The tide is turning
The tide is turning
It is difficult to conceive that 11 months on from National Lock down on 26 March 2020, our tiny business survives and feels strongly that the tide is turning.
What a significant time and mighty relief for us, acutely mindful that so many are struggling desperately just to survive. Despite it not being my natural or preferred environment, I have embraced the online presentation space. Between weekly offerings on Patreon (www.patreon.com/robcaskie), and invitations to share stories online, we have managed to keep the proverbial wolf from our door. Necessity being the mother of invention, we ran battlefield packages for locals who were prepared to travel when travel was limited and enjoyed them thoroughly. Some of those guests invited me to share stories with their friends, and memorable outings were enjoyed to Manyoni Game Reserve and Southbroom. You may recall my mentioning the rain at Manyoni, and how covered in mud my car was upon departure?
South Africans per se’ are resilient folk, and generally love to get out. This has extrapolated into a number of battlefield tours, and bookings for the foreseeable future. Despite vaccine conundrums locally, many have decided to use Ivermectin and LIVE, rather than isolating themselves. The anti-body debate is interesting, if one can believe any figures coming out of government or Health Services?
Champagne Sports Resort have invited me to partner in their storytelling weekend 5/6 March, and we are offering a storytelling/game reserve experience at Springbok Lodge in Nambiti in May. Alec Hogg of BizNews has invited me to tell a story at their BizNews conference at Champagne Sports on 16 March. Harrington’s in Hilton are hosting our usual dinner/story event on 25 March. Interspersed with battlefield tours there is so much to be grateful for, hence my comment about the tide turning.
After 11 very difficult months, what a relief.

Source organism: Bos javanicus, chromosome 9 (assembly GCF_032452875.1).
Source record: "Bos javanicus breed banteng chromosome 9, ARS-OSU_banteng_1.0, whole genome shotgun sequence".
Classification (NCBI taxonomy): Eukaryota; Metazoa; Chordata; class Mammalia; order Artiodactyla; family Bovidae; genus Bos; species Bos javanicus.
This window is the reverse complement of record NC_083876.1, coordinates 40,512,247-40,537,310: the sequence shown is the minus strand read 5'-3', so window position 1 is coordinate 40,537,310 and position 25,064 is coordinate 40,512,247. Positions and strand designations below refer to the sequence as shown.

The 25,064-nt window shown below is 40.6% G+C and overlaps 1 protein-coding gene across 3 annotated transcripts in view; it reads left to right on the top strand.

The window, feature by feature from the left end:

I had Harry Wolhuter’s grandson on tour this past weekend (Harry is famous for killing a lion with a sheath knife in Kruger in 1903), and after retelling the story of the lion attack was given a beautiful leather belt with a Wolhuter buckle. Harry’s book, Memories of a Game Ranger and especially the lion attack are part of South African folklore.
Last month a family on tour presented me with a stunning Ebony stick from Zimbabwe, with the words ‘ Umxoxi Wezindaba’ engraved. Zulu equivalent of Storyteller of history.
Incredible gifts like these are far more significant and appreciated that the financial reward of this vocation. I treasure them; besides they make great subjects for Patreon sessions.
Returning to Reichenau and Centocow Trappist Missions to show cyclists over these remarkable sites, the Polela and Umzimkulu Rivers in full spate, was a special day out too.
Although I have not seen it, the Amazon series ‘Terror’ is creating considerable interest. The series, I believe, deals with the disappearance of John Franklin’s ships Erebus and Terror in search of the North-West Passage in 1845-1848. If one is interested in the issues of Polar exploration, and how men behave when the chips are down, I think this may be worthwhile.
Rainfall records in many areas indicate this to be the best year in 18. What a bounty given the global pandemic, and some difficult drought years recently.